Friday, July 31, 2015
What is it with the far-left and violence?
Comment from Douglas Murray in Britain. He might also have mentioned how keen the American Left is on the ghastly Cuban regime
Thanks to Guido Fawkes, I learn that the left-wing author Owen Jones has just appeared at the Sinn Fein summer school in Ireland. According to Sinn Fein’s own newspaper, Owen used the opportunity to praise Sinn Fein’s ‘progressive’ politics, suggest that people take inspiration from the 1916 Easter Rising and announce what a ‘passionate believer’ he apparently is in a united Ireland.
There are a number of interesting things about this. The first is that it exposes what a sham the far-left’s attitude towards political violence really is. Owen isn’t the first person of his ilk to have supported Sinn Fein. For decades there has been a dirty line-up of far-left figures who have done the same. For instance the man Owen wants to be the next Labour leader – Jeremy Corbyn – was chumming up to Sinn Fein even while their military wing was blowing up ordinary pub-goers, shooting farmers in the head and planting bombs in Britain’s shopping centres.
But just imagine if a British commentator from the political right had recently travelled to address any political party with Sinn Fein’s violent associations. Using Golden Dawn as a comparison doesn’t really work because Sinn Fein have so much more blood on their hands than Golden Dawn. Sinn Fein is a party which until recently had a military wing responsible for the torture, wounding and murder of thousands of innocent people. True, members of the vile Golden Dawn have been involved in plenty of violence and brutality, but to nothing like the extent of members of Sinn Fein.
Yet imagine if they had and that a British conservative commentator had just addressed a Golden Dawn event, even if they had they not used the opportunity (as Owen did) to praise their hosts. There would now be a tsunami of criticism from across the political spectrum, especially on the far-left. This would doubtless include much talk of the need to ‘smash’, rather than talk to, fascists. As I say, it isn’t a very complete thought experiment, because there is no political party of the far-right or anywhere else in Europe as bad as Sinn Fein.
Perhaps Owen is unaware of the party’s history. Well very many of us are not (and before any of Owen’s stooges try to cast me as an apologist for all British actions in Ireland, they are welcome to read my book on Bloody Sunday). What we all know is that for decades the leadership of Sinn Fein and the leadership of the IRA were one and the same. They developed, it must be credited, an exceptionally successful bad-cop / worse-cop technique.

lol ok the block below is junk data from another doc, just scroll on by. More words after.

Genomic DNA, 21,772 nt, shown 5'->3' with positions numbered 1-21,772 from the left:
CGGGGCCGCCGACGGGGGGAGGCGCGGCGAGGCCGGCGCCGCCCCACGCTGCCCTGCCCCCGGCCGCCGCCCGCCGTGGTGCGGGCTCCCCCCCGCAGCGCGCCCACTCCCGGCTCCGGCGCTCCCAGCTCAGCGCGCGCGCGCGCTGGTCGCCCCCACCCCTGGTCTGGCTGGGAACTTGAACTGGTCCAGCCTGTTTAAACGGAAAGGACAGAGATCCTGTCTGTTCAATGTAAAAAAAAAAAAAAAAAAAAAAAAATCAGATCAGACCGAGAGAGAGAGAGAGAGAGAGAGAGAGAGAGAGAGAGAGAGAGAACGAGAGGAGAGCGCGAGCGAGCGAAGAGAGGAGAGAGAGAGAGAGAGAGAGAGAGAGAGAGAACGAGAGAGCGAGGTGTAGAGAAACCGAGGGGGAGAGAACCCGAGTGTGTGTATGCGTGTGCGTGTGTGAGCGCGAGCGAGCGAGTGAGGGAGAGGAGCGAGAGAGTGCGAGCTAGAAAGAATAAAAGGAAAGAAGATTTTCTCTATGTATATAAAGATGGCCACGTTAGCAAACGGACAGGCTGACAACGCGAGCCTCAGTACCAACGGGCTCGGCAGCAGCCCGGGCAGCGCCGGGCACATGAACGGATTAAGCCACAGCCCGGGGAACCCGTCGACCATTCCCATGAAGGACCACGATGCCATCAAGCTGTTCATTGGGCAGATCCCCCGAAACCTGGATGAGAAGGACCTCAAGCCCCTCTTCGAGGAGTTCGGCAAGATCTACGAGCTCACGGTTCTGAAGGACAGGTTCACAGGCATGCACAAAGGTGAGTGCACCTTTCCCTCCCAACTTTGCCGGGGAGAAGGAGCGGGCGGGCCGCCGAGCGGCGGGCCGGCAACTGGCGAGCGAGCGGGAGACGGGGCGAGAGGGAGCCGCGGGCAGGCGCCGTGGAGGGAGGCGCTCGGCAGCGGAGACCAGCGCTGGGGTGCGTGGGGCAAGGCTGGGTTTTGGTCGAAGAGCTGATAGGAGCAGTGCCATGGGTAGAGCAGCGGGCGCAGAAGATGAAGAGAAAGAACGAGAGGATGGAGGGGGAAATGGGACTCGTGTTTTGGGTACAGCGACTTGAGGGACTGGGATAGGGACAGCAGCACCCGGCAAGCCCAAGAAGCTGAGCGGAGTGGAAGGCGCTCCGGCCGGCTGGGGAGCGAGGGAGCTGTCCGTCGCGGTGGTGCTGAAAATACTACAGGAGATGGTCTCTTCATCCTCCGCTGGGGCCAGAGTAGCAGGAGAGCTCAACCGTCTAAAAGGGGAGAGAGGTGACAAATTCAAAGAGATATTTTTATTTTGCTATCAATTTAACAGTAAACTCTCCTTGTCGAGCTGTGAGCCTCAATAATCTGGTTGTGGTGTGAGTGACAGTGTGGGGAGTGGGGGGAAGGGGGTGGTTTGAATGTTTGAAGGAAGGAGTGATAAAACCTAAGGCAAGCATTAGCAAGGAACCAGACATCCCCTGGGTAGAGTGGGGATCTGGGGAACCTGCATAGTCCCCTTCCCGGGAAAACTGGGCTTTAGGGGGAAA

So, for instance, the IRA would plant a bomb in the centre of a busy town, killing a couple of passing children, and Sinn Fein would issue some blandishments about the need for British troops to leave the six counties and Ireland to be united. Or the IRA would plant a bomb in a British pub and Sinn Fein would talk about something done by other people several decades earlier.
Best of all was the ability of senior figures in the IRA to ‘disappear’ people (that is abduct, torture and generally shoot in the back of the head) like the widowed mother of ten children Jean McConville. While leaving bodies like hers to rot in unmarked graves (and leaving their families to a state of unimaginable fear and grief), some of those implicated in the murder could then get on with their political careers.
Or perhaps Owen doesn’t care that he’s hanging out with the most murderous political party in Europe. Which then points to another fascinating aspect of the far-left: the transparent way in which they develop and deploy their alleged ‘priorities’. For as the Irish News points out, Owen very recently attacked the Democratic Unionist Party. What for? Why for being ‘riddled with homophobic bigotry’ of course.
One could make the cheap point that the highest reaches of Sinn Fein have in recent decades been riddled with such bigotry and far worse (for instance the party was also riddled with paedophiles and those who covered up for them).
Or one could point out (as a prominent local gay rights campaigner has here) that Sinn Fein was never supportive of any gay equality reform until it suddenly became popular to be so. Then they adopted this stance because the wind had changed and they presumably made the calculation that by pretending to be ‘progressive’ on social issues they could fool some young people who had no idea of the party’s history.
As I say, the priorities are fascinating. Personally I am happy to forgive people who are not 100 per cent on-board with gay marriage. But I find it very difficult indeed to forgive – let alone support – people who ripped apart thousands of British and Irish lives in a campaign of violence whose ends could have been achieved without a drop of blood being shed.